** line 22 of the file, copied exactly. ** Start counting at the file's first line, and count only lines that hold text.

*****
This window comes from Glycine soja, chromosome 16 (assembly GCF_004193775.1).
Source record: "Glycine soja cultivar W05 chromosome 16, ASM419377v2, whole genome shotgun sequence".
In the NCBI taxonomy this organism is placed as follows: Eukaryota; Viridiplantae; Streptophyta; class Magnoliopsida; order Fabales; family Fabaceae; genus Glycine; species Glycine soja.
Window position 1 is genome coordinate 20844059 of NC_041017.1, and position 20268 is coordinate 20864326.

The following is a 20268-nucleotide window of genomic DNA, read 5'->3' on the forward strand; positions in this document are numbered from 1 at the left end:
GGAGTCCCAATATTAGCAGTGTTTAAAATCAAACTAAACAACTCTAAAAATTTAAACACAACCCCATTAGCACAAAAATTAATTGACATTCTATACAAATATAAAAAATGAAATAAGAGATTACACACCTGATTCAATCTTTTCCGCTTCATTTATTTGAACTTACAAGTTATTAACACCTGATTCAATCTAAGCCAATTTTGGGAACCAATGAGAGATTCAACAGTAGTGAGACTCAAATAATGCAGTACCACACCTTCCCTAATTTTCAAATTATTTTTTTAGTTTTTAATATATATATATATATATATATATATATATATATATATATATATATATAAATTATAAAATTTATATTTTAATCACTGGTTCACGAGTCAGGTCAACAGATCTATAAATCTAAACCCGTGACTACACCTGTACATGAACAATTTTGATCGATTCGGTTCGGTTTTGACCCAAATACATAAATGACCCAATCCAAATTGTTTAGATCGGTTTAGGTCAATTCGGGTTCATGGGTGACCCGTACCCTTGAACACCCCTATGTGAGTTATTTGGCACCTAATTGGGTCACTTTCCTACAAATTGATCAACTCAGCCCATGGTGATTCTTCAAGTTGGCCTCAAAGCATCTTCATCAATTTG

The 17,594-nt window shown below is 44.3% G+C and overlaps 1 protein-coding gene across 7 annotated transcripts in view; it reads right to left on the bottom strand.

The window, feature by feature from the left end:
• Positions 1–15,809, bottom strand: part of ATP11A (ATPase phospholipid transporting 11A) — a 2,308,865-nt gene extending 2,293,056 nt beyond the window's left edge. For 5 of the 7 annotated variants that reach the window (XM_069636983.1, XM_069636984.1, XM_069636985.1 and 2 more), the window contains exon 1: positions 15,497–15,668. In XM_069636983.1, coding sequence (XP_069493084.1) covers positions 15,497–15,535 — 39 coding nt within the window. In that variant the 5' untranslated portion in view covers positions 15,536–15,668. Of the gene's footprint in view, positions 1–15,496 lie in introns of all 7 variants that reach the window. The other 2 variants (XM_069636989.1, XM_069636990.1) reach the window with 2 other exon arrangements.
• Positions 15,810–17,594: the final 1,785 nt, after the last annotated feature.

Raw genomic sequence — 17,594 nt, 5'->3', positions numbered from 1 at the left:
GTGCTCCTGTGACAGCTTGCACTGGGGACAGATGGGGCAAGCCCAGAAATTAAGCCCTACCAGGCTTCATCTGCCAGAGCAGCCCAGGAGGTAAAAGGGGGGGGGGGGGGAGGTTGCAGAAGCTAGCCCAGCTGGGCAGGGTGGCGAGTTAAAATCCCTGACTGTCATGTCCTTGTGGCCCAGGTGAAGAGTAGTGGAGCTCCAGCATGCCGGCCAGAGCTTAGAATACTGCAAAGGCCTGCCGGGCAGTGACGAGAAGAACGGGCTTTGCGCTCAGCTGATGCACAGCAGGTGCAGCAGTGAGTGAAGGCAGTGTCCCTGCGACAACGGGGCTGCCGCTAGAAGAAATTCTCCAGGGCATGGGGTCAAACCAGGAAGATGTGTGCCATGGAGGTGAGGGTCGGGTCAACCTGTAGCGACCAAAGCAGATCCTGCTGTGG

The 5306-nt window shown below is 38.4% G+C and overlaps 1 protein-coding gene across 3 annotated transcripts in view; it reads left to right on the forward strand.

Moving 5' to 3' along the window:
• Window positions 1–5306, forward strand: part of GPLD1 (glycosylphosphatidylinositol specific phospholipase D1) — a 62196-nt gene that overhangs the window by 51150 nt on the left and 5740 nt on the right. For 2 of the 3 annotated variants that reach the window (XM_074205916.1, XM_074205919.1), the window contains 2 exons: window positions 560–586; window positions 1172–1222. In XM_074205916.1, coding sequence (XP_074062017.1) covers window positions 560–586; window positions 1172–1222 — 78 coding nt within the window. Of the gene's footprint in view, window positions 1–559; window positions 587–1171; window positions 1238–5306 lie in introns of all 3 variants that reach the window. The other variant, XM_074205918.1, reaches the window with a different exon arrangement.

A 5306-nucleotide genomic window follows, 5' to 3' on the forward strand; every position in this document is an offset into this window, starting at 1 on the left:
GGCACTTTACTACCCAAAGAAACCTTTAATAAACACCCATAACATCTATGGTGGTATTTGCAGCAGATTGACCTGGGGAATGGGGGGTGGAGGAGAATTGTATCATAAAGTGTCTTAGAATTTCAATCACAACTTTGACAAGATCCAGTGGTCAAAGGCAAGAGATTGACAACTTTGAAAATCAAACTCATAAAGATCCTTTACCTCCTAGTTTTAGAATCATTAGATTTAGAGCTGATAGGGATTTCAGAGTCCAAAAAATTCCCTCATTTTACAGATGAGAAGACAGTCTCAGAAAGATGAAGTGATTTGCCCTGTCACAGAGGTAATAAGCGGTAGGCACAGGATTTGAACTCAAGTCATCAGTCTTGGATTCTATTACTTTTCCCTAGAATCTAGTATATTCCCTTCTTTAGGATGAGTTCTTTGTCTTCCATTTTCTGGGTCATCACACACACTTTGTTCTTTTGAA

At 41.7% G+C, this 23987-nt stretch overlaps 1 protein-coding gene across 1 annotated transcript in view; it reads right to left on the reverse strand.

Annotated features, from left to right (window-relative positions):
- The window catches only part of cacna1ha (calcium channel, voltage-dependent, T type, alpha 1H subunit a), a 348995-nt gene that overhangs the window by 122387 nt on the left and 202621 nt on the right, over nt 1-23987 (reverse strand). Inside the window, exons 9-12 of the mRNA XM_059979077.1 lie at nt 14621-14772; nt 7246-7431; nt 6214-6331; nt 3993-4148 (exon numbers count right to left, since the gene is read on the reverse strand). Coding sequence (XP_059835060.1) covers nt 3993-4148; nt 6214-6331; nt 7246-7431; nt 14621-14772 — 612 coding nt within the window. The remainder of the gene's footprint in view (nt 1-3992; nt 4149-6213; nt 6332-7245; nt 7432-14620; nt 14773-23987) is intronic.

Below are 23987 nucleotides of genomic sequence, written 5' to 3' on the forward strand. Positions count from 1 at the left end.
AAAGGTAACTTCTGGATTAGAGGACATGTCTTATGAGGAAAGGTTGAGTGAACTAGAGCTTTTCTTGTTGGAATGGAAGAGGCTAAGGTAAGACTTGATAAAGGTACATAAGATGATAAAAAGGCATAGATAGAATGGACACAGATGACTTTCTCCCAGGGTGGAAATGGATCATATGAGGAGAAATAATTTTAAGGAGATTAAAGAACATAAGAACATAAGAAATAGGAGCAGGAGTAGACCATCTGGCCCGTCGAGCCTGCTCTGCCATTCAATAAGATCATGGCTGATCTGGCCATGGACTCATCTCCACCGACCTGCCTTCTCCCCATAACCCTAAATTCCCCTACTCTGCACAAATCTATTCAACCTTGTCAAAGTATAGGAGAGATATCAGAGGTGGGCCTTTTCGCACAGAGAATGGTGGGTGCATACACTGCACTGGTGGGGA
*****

AAAGGTAACTTCTGGATTAGAGGACATGTCTTATGAGGAAAGGTTGAGTGAACTAGAGCTTTTCTTGTTGGAATGGAAGAGGCTAAGGTAAGACTTGATAAAGGTACATAAGATGATAAAAAGGCATAGATAGAATGGACACAGATGACTTTCTCCCAGGGTGGAAATGGATCATATGAGGAGAAATAATTTTAAGGAGATTAAAGAACATAAGAACATAAGAAATAGGAGCAGGAGTAGACCATCTGGCCCGTCGAGCCTGCTCTGCCATTCAATAAGATCATGGCTGATCTGGCCATGGACTCATCTCCACCGACCTGCCTTCTCCCCATAACCCTAAATTCCCCTACTCTGCACAAATCTATTCAACCTTGTCAAAGTATAGGAGAGATATCAGAGGTGGGCCTTTTCGCACAGAGAATGGTGGGTGCATACACTGCACTGGTGGGGA